In a time where most horror movies completely suck and the ones that are good only play in one cinema, here comes Unfriended in its wide release glory. Taking place entirely over a Skype conversation, Unfriended follows the story of Blaire Lily (Shelly Hennig). When talking with her high school friends online one night, their chat is interrupted by an anonymous presence. At first they presume its a glitch, but soon enough their glitch begins to talk, claiming to be Laura Barns (Heather Sossamon), their old friend who killed herself exactly one year ago, and that's where the real fun begins.
Unfriended is a rare, low budgeted horror movie that shouldn't work, but does. In similar style to one of the short films in 2012's V/H/S, the film takes place entirely on a computer screen. We start there and we end there, never cutting away to the outside world. The story is told through Skype, iMessage, Facebook and various other social medias and websites. Having this provides a unique spin on the horror genre. It's not the be all and end all of cinema and it certainly won't go down as a classic in the same way that The Shining and The Exorcist did (it probably won't even be nearly as talked about as recent films such as the Paranormal Activity series either), but it's a fun, creepy 83 minute long movie that's much better than anyone expected it to be, myself included.
There's some really solid tension to be found in Unfriended. Tension that's been lacking in most modern horror movies. It's a slow moving film with very little characters, but it utilises this, making the low budget worth while. It uses its lack of a cast to build up the tension and show us the bonds these characters have, or even the literal tension between them. Sure, none of them are all that developed and a few are there to literally just be killed, but the ones that last the longer get a lot of development and their true colours really shine late into the movie.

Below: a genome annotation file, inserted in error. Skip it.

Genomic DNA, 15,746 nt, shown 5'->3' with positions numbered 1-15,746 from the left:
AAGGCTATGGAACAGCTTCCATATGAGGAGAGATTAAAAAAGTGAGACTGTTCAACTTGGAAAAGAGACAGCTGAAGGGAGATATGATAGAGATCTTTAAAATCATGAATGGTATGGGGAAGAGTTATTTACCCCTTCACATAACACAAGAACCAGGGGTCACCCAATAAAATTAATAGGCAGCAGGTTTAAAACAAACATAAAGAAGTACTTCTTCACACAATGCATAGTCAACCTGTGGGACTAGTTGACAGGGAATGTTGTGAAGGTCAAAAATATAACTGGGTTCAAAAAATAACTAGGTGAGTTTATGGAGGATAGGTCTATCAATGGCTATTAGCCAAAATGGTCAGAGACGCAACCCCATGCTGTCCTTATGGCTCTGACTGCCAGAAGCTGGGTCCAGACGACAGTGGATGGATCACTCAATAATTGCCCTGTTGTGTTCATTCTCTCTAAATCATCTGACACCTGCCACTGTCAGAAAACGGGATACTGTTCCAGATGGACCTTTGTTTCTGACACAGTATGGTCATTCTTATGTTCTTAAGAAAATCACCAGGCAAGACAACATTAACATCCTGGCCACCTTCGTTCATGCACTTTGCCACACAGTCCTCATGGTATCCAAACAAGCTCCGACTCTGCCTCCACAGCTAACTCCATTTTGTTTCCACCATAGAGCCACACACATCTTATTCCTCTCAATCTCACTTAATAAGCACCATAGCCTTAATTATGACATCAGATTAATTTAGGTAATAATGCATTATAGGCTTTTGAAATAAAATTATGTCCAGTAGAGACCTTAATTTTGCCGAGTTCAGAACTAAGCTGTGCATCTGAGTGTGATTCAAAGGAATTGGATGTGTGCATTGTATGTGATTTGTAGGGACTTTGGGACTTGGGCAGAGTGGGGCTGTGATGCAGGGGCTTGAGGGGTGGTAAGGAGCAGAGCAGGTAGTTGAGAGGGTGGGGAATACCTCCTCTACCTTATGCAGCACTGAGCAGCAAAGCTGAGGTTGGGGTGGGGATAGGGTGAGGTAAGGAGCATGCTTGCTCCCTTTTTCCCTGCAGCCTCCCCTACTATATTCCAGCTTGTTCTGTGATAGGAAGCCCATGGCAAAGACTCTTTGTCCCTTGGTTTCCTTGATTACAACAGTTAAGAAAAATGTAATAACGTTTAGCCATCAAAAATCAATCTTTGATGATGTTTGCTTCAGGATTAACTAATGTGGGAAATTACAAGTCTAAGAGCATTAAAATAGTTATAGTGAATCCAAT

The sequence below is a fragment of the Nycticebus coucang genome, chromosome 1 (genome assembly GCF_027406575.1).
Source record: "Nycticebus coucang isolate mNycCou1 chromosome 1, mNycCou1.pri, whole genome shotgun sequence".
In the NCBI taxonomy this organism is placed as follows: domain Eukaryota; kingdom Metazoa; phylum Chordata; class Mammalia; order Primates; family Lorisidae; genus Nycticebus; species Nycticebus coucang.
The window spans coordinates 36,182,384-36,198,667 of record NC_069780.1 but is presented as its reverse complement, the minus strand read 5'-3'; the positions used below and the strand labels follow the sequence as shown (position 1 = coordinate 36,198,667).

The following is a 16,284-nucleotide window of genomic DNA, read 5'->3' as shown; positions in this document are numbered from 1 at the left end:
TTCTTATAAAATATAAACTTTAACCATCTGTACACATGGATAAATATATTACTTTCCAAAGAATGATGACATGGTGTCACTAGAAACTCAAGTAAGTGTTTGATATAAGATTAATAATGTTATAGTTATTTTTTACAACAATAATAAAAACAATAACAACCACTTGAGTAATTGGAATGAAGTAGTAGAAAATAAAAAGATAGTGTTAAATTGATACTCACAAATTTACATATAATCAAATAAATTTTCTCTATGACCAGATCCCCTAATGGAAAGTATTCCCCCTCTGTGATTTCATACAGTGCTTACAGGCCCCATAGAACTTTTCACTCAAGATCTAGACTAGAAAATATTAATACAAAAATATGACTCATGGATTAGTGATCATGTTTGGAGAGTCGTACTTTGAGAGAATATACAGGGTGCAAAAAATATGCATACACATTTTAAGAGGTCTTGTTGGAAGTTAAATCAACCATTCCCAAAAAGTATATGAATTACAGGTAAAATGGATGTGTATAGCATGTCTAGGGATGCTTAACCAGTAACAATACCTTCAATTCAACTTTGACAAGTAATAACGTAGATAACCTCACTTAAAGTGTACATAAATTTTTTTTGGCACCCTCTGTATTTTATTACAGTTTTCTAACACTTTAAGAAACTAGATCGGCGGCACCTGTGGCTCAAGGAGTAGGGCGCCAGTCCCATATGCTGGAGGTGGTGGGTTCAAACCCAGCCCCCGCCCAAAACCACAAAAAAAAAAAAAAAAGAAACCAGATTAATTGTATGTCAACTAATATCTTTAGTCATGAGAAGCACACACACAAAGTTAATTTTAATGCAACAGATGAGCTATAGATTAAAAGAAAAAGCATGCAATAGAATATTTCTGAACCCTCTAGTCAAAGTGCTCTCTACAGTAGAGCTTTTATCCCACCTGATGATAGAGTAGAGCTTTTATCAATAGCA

It's during this third act where the movie pulls out its greatest trick. Without spoiling what, the remaining characters are forced into a drinking game, except the stakes are much higher than a sip of alcohol. It's here we learn more about who they are, their relationships and their history, and upon every reveal, the stakes just continue to grow. My heart was pounding as we see their timer go down, each one of them vulnerable. It's suspenseful stuff and it works really well.
It's just the pay offs that are a bit of a let down. We get several minutes of nerve wracking suspense, only to be given a few half second flashing images and then the game starts all over again. Once things get heated, I could start to pick together who does what and who's going to die next, although to be honest, I wasn't 100% sure I was right. It was just suspicions, and I guess that's what horror does best. It makes you prepare to be scared, and sometimes you are, sometimes you aren't. It's what I love about this genre. The engagement.
As entertaining as this movie is, I don't feel like I will ever need to rewatch it. I don't feel like it's a movie to come back to again, simply because it just won't be as frightening the second time around. Since you know the final outcome, all suspense is thrown out the window, and I feel the only thing that would motivate me to keep watching would be the graphic deaths, but even they aren't too horrific. It's a one-time watch and that one time was good enough for me. Now, time to delete my Facebook account to ensure that this never ever happens to me.
To sum up, Unfriended is an entertaining and rather chilling film you only need to watch once. Not because it's overly graphic or uncomfortable to watch, but simply because it relies on you not knowing what's coming next, and I guess that's what I enjoyed most about it too.